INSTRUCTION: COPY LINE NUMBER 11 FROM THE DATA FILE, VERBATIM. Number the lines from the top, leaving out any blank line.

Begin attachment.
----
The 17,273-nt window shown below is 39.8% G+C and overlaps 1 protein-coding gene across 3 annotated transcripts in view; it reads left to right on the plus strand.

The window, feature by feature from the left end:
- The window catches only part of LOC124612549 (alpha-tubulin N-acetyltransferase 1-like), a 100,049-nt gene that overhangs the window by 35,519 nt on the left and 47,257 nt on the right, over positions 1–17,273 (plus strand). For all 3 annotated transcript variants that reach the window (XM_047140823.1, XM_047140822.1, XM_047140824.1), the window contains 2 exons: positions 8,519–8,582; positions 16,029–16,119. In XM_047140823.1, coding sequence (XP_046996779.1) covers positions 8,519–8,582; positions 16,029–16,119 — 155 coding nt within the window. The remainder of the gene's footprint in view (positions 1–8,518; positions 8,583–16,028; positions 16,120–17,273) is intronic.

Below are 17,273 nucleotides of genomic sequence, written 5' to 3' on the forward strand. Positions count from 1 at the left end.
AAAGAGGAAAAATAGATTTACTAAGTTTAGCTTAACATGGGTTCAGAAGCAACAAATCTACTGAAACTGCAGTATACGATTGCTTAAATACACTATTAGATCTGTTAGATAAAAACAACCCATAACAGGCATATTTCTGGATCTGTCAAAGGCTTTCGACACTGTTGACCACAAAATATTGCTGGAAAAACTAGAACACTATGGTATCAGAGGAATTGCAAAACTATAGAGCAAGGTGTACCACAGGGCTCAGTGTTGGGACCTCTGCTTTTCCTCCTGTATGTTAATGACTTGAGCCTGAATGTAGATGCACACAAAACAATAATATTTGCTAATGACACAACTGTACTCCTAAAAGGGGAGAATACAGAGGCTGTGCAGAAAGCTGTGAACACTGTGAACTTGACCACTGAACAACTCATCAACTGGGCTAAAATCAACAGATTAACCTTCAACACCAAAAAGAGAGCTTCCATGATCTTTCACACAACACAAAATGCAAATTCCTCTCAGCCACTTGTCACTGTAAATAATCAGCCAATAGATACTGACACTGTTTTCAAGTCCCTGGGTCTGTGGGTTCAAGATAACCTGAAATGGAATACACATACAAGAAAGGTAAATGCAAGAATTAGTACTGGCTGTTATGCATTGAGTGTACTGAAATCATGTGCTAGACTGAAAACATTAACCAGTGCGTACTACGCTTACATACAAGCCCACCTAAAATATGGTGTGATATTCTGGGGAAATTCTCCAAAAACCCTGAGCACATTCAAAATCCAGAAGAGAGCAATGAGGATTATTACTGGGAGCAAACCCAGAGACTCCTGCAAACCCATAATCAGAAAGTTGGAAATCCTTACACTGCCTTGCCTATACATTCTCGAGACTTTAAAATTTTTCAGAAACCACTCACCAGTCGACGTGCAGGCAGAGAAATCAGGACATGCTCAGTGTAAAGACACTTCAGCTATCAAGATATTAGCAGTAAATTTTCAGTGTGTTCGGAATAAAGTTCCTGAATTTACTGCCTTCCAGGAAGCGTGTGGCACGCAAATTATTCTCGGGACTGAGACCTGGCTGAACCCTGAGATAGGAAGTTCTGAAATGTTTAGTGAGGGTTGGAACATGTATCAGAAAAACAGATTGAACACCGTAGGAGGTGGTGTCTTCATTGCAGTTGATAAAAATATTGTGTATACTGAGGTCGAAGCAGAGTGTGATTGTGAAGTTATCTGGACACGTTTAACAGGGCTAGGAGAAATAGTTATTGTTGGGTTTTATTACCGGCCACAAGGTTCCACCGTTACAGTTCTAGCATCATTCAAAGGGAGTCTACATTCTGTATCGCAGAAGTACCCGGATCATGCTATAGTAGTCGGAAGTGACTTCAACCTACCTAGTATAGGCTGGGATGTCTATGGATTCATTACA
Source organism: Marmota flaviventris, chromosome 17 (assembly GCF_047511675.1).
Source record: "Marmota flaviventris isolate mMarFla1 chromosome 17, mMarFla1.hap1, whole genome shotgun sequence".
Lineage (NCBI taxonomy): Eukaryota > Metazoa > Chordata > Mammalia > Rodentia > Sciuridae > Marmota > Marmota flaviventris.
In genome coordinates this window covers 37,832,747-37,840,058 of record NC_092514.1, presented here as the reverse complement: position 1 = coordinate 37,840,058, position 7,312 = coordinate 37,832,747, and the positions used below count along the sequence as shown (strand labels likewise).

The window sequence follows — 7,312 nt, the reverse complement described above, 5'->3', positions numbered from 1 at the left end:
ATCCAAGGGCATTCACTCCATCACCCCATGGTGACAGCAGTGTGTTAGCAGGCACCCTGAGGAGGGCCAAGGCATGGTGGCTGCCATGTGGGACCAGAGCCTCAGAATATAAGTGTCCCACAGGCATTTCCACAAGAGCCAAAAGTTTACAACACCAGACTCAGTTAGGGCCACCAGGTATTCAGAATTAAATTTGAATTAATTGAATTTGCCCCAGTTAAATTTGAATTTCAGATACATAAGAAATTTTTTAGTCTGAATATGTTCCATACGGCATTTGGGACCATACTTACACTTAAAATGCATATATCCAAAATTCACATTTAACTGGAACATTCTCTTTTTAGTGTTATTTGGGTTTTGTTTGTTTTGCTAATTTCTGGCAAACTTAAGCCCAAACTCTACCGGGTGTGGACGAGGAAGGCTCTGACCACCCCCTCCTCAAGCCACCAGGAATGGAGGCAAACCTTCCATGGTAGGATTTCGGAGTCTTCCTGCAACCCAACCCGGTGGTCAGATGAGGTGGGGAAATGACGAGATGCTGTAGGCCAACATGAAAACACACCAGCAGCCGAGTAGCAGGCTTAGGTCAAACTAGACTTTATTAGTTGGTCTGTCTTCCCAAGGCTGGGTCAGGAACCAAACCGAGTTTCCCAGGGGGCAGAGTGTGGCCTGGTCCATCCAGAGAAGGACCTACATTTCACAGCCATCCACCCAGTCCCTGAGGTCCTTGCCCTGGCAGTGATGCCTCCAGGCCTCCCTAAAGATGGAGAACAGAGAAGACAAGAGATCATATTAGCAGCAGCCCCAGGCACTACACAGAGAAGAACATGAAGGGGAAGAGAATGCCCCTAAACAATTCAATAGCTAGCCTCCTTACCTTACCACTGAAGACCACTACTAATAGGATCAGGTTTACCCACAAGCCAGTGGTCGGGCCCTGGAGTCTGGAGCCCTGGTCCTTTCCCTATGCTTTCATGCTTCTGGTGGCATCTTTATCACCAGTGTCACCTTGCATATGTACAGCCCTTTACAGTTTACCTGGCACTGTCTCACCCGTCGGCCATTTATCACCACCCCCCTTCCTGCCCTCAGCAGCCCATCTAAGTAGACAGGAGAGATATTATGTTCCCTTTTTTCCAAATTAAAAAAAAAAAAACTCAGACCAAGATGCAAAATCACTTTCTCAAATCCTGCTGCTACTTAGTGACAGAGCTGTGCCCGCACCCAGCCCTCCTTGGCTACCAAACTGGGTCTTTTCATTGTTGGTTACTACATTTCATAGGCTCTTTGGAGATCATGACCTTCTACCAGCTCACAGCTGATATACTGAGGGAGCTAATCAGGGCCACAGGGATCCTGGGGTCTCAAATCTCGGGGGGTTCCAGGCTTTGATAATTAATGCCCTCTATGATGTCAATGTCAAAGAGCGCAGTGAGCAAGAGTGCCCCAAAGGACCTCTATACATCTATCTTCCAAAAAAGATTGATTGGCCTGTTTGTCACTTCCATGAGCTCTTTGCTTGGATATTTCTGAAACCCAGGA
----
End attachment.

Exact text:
ATCCAAGGGCATTCACTCCATCACCCCATGGTGACAGCAGTGTGTTAGCAGGCACCCTGAGGAGGGCCAAGGCATGGTGGCTGCCATGTGGGACCAGAGCCTCAGAATATAAGTGTCCCACAGGCATTTCCACAAGAGCCAAAAGTTTACAACACCAGACTCAGTTAGGGCCACCAGGTATTCAGAATTAAATTTGAATTAATTGAATTTGCCCCAGTTAAATTTGAATTTCAGATACATAAGAAATTTTTTAGTCTGAATATGTTCCATACGGCATTTGGGACCATACTTACACTTAAAATGCATATATCCAAAATTCACATTTAACTGGAACATTCTCTTTTTAGTGTTATTTGGGTTTTGTTTGTTTTGCTAATTTCTGGCAAACTTAAGCCCAAACTCTACCGGGTGTGGACGAGGAAGGCTCTGACCACCCCCTCCTCAAGCCACCAGGAATGGAGGCAAACCTTCCATGGTAGGATTTCGGAGTCTTCCTGCAACCCAACCCGGTGGTCAGATGAGGTGGGGAAATGACGAGATGCTGTAGGCCAACATGAAAACACACCAGCAGCCGAGTAGCAGGCTTAGGTCAAACTAGACTTTATTAGTTGGTCTGTCTTCCCAAGGCTGGGTCAGGAACCAAACCGAGTTTCCCAGGGGGCAGAGTGTGGCCTGGTCCATCCAGAGAAGGACCTACATTTCACAGCCATCCACCCAGTCCCTGAGGTCCTTGCCCTGGCAGTGATGCCTCCAGGCCTCCCTAAAGATGGAGAACAGAGAAGACAAGAGATCATATTAGCAGCAGCCCCAGGCACTACACAGAGAAGAACATGAAGGGGAAGAGAATGCCCCTAAACAATTCAATAGCTAGCCTCCTTACCTTACCACTGAAGACCACTACTAATAGGATCAGGTTTACCCACAAGCCAGTGGTCGGGCCCTGGAGTCTGGAGCCCTGGTCCTTTCCCTATGCTTTCATGCTTCTGGTGGCATCTTTATCACCAGTGTCACCTTGCATATGTACAGCCCTTTACAGTTTACCTGGCACTGTCTCACCCGTCGGCCATTTATCACCACCCCCCTTCCTGCCCTCAGCAGCCCATCTAAGTAGACAGGAGAGATATTATGTTCCCTTTTTTCCAAATTAAAAAAAAAAAAACTCAGACCAAGATGCAAAATCACTTTCTCAAATCCTGCTGCTACTTAGTGACAGAGCTGTGCCCGCACCCAGCCCTCCTTGGCTACCAAACTGGGTCTTTTCATTGTTGGTTACTACATTTCATAGGCTCTTTGGAGATCATGACCTTCTACCAGCTCACAGCTGATATACTGAGGGAGCTAATCAGGGCCACAGGGATCCTGGGGTCTCAAATCTCGGGGGGTTCCAGGCTTTGATAATTAATGCCCTCTATGATGTCAATGTCAAAGAGCGCAGTGAGCAAGAGTGCCCCAAAGGACCTCTATACATCTATCTTCCAAAAAAGATTGATTGGCCTGTTTGTCACTTCCATGAGCTCTTTGCTTGGATATTTCTGAAACCCAGGA